And there are a lot of politics in a lot of things that are happening and some of it feels clear—no one I’m friends with thinks people should be carrying guns into Target, or unarmed teenagers should be shot—but a lot of other issues are less black and white. You are not a coward. There is nothing in this for people who feel fairly strong about their convictions to debate them with other people who feel fairly strong in their convictions. No one is going to win, in fact, you’ll both probably lose. The other day one of my Facebook friends posted an article about Gaza with a, “Hmm, interesting” and I went on to read it. It was completely slanted and offended me. I started to respond in the comments, writing, re-writing, and ultimately leaving the page without posting. Bottom line is you and your friend don’t need to agree on these things, it’s not like you’ll be having children together (although I must go back to James Carville and Mary Matalin who do in fact have children and I just have no answers for that). As always, we need to find the common ground with the friends we plan to keep. If you don’t agree on politics or religion talk about stuff you do agree on—heirloom tomatoes, the smell of garbage, strange yoga-posing celebrity Instagrammers. If she tries to force you into a stance, tell her that her friendship is more important to you. And good for you for having that perspective.
What do you do when a good friend’s kids are freaking terrors? My pal, let’s call her Tracy, has two little munchkins, ages three and six. When they were babies, they were adorable. All they did was blink and eat and poop and cry every once in awhile. Sometime between now and then, they turned into miniature people who have more in common with Tasmanian devils or animate wrecking balls than they do normal, relatively well-behaved children. And Tracy does nothing to keep them in line. She’ll come over to my house, kids in tow, and will laugh, fecklessly reprimand, or outright ignore them as they terrorize my dogs, upend furniture, empty my bookshelves, and otherwise cause a ruckus. But what’s worse, if I try to stop their madness, Tracy gives me the total side-eye and acts like I’m overstepping my bounds. Which, truthfully, maybe I am. But only because she leaves me no choice! I don’t want to stop hanging out with her, but I can’t take one more maelstrom of an afternoon with her offspring. What are my options?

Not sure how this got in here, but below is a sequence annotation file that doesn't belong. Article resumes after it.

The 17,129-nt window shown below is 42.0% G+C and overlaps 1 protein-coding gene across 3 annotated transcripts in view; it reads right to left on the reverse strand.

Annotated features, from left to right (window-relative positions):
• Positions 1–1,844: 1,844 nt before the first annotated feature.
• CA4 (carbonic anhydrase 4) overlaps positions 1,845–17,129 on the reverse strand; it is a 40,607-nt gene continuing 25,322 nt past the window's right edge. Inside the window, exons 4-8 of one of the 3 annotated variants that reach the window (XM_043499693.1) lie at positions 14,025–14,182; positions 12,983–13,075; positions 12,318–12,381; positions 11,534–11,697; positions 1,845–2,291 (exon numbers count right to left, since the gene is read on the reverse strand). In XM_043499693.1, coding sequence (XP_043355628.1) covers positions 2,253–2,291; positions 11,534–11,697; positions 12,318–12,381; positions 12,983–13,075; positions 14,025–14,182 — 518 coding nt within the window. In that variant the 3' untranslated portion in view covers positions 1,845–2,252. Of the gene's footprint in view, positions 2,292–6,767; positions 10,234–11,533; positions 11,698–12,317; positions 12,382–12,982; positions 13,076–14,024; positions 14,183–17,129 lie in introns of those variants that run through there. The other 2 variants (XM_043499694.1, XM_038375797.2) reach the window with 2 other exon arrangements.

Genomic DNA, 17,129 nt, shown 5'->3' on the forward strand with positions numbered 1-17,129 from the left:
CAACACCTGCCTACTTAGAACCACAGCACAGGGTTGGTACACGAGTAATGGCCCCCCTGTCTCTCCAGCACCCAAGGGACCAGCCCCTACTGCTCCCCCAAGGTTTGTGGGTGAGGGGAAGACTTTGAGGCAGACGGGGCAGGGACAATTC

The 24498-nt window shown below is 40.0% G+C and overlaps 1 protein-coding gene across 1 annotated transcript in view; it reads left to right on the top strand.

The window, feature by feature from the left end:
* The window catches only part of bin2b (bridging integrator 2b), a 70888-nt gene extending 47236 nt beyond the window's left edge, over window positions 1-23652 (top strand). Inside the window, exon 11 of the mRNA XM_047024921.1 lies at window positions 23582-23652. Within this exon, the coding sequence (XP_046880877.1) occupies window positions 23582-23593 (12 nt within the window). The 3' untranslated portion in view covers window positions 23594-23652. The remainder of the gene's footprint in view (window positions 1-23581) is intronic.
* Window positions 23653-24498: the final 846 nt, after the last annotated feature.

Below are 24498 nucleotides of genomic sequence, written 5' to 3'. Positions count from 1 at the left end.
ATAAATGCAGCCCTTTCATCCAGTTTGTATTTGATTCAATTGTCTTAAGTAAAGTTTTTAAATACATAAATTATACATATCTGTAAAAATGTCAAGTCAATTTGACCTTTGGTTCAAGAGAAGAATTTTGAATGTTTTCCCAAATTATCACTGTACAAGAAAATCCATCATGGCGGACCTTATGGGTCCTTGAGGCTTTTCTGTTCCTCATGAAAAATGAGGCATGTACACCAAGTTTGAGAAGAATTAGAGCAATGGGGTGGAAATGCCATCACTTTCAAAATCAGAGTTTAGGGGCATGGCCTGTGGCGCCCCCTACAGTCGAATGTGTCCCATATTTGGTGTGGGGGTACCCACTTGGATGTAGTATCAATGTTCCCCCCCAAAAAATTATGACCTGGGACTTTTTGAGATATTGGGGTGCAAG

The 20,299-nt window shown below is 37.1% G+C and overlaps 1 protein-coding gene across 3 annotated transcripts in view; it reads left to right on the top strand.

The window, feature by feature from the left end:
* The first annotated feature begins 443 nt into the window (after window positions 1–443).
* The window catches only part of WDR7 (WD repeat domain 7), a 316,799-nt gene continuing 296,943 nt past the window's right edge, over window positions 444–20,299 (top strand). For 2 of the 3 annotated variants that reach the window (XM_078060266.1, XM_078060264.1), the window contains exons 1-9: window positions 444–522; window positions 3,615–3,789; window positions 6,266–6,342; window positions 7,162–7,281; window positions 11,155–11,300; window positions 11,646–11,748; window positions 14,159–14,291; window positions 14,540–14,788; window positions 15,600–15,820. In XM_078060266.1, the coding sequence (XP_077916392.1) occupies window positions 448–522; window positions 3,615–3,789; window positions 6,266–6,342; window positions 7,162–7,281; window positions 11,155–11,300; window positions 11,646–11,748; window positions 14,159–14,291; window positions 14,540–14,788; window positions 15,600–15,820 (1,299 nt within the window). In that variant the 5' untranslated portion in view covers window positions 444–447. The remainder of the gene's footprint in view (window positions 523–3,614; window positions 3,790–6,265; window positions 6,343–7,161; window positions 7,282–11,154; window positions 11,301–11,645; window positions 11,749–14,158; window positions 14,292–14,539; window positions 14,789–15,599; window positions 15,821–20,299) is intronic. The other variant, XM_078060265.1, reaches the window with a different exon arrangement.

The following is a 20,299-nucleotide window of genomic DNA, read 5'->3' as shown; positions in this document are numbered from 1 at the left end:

The Kids Aren’t Alright
Okay, this is a no brainer. The kids can’t go to your house. Your friend is putting you in an awful position, though I’m sure she’s not aware of it. And it doesn’t sound like you want to spend a lot of time with them at their house either, but if that’s the option at least it’s not your stuff getting wrecked and your dogs being terrorized—which is not okay. I’m not going to get into any parenting judgments here because we don’t have all day, the one thing I’ll say is that just because they’re terrors now doesn’t mean they always will be. (Unless you’re Louis C.K. and they are Jizanthapusses—in which case you can enjoy watching them grow into illiterate ditch diggers.) In all seriousness, I think the worst thing a parent can do is make their kids unwelcome guests. Okay maybe the worst thing they can do is sell their kids to buy crack, but this is second. Mainly because the kids feel the hate coming from the adults and it’s not a good thing for anyone. But at the moment you need to take a step back and try and see your friend without the kids so you don’t start hating her, too.
Got a platonic problem of your own that could use the Friendkeeper’s advice? Fire away: [email protected]. No situation is too uncomfortable or too small and all details are kept confidential.